Straddling the worlds of music and the stage was the magnificent Stephen Sondheim. The worlds of stage and screen lost, among many, Ed AsnerNed BeattyOlympia DukakisHal HolbrookCloris LeachmanChristopher PlummerCicely TysonMelvin Van Peebles, and Michael K. Williams. I wasn't a Betty White fan, not because I disliked her (who could?), but because I rarely watched the TV sitcoms and game shows on which she made many of her appearances. If anything, I associated her with commercials. I'm now delighted to learn that in 1954 she defied demands from Southern viewers that she remove Arthur Duncan, a Black dancer from her variety show. 

The literary world had its share of losses. Those the impact of which I feel most are novelist, essayist, and social critic Joan Didion, poet Lawrence Ferlinghetti (whom I once saw, bent over his manual typewriter, during a visit to his City Lights bookstore in San Francisco), and Larry McMurtry, realistic chronicler of the old and contemporary West.

Space exploration lost Michael Collins. As pilot of the Apollo 11 command module, "Iron Mike" remained aboard while crew members Neil Armstrong and Buzz Aldrin took the Lunar Excursion Module to the moon's surface and back.

Among baseball's losses were Hank Aaron, who broke Babe Ruth's long standing career home run record in 1974 and held it for thirty years; Jim "Mudcat" Grant, the first Black twenty game winning pitcher who enjoyed a post-baseball career as an R&B singer; and Tommy Lasorda, who began as a pitcher for the Brooklyn Dodgers and went on to manage the L.A. Dodgers for twenty years, winning four league championships and two World Series.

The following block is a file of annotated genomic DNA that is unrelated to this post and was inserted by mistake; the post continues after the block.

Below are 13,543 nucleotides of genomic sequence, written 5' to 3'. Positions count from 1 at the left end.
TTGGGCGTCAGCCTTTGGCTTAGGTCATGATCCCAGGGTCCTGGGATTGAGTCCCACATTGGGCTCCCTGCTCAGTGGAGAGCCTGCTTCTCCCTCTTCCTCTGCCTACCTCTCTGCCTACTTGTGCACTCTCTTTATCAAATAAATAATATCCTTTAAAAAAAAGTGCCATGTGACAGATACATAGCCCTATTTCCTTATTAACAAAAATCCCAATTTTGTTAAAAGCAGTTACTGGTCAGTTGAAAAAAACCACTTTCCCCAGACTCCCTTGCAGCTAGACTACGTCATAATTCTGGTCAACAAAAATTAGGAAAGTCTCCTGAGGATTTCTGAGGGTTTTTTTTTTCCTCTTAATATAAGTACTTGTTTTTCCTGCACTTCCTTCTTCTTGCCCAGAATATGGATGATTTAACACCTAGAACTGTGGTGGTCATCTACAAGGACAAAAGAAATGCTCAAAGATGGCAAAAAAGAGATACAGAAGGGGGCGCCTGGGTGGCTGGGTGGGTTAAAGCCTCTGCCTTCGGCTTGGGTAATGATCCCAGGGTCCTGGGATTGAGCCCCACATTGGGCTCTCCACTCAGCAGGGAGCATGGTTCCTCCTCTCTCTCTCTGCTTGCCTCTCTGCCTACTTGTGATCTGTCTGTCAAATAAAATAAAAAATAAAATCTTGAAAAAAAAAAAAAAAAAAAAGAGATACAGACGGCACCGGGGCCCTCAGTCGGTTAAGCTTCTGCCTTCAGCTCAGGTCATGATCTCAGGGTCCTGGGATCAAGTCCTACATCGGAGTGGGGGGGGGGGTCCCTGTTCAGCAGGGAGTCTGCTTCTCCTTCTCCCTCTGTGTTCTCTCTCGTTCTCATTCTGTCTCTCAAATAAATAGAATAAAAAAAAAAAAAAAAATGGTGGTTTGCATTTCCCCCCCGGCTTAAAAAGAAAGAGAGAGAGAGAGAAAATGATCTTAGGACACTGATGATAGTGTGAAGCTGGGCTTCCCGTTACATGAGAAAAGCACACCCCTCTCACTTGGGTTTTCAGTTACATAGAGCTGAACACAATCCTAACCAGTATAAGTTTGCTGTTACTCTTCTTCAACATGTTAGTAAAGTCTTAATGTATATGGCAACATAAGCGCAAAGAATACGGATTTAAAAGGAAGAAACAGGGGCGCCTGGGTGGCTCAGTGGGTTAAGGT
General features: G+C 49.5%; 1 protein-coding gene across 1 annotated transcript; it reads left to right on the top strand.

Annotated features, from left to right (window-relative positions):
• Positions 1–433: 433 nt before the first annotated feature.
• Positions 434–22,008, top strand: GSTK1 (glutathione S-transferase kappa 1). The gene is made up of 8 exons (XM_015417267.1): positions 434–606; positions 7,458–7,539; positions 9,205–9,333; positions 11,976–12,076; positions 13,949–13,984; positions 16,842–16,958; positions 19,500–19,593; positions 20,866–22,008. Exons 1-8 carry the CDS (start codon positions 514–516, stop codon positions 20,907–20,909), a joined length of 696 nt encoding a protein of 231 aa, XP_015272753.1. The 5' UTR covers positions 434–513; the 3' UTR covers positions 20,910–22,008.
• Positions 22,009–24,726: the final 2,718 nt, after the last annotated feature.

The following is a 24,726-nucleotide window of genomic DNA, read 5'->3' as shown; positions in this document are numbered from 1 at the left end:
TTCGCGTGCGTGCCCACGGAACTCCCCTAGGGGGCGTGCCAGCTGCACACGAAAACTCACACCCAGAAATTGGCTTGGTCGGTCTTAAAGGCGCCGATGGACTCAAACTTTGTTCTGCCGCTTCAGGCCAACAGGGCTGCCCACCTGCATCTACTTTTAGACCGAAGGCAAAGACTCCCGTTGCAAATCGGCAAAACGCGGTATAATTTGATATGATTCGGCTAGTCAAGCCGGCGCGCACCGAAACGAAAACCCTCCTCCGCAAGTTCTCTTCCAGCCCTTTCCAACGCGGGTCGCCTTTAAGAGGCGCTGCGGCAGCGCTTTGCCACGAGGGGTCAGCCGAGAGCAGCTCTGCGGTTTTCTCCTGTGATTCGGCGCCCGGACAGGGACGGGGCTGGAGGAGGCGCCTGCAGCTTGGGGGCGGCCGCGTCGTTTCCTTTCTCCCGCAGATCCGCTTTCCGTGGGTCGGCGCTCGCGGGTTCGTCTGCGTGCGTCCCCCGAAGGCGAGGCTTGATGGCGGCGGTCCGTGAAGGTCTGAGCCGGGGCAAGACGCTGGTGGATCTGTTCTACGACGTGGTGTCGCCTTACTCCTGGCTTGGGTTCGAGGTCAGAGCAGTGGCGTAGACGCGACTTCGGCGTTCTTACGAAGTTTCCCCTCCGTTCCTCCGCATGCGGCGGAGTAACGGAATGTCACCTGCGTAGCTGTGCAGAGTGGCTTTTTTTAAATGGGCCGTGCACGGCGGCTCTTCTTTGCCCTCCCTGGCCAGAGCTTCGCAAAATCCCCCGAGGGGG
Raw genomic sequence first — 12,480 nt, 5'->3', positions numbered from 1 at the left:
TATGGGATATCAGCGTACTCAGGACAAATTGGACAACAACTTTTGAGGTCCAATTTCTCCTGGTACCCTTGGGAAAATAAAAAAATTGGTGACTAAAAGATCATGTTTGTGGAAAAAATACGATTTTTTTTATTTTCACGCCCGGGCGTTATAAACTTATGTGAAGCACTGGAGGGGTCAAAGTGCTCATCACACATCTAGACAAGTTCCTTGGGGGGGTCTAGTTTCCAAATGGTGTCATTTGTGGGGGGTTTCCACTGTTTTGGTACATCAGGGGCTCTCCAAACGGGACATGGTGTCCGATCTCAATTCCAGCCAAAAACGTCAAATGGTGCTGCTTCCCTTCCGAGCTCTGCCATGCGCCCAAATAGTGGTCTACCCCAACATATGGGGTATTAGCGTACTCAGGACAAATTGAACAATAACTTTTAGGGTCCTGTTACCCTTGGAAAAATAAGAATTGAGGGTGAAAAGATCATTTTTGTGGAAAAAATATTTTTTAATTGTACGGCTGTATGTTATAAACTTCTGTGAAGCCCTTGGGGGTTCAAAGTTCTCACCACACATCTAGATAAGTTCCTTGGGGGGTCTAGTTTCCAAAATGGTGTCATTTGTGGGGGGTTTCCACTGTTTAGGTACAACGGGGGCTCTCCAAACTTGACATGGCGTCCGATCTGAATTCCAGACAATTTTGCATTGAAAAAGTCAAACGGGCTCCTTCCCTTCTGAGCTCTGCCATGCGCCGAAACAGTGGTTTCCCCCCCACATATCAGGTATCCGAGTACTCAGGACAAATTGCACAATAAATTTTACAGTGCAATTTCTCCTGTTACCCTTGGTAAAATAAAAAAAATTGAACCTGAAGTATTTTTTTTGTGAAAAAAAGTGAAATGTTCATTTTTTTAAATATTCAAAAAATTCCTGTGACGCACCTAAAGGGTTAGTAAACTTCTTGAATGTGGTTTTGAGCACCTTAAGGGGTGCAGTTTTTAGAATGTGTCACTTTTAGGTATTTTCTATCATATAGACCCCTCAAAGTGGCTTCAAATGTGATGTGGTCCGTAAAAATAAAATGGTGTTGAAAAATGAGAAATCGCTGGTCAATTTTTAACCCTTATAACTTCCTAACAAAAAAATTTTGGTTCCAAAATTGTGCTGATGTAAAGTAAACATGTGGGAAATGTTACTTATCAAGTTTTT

True to form in recent years, the Mets started hot but soon cooled off, again largely thanks to their injury proneness.  Owner Steve Cohen, looking for a quick turnaround next season, said "Fie to you, luxury tax; I'll pay" and opened his wallet to acquire ace pitcher Max Scherzer. The Mets also have a new manager, veteran Buck Showalter, three time American League Manager of the Year: once with the Yankees (1994); once with the Rangers (2004), and once with the Orioles (2014). The best I can say now is, I'm cautiously optimistic.

As always, I must begin my list of appreciations with my wife, Martha Foley, now not just for her encouragement of and suggestions for my blogging, but also for her self sacrificing help as I recover, slowly but surely, from my ankle injury. I also thank our daughter, Liz, and her boyfriend, Drew Rodke, for summoning help to deal with my injury, caring for me for two days - including a sumptuous Thanksgiving dinner - and driving me home to Brooklyn. Thanks to the physicians and nurses at Riddle Hospital in Media, Pennsylvania for stabilizing my fractures, and to the physicians, nurses, and physical therapists at NYU Langone Orthopedic Hospital for surgery, post operative care, and therapy. Finally, thanks to all my friends, too numerous to mention individually, who have provided support and encouragement, either in person, on the phone, or in writing.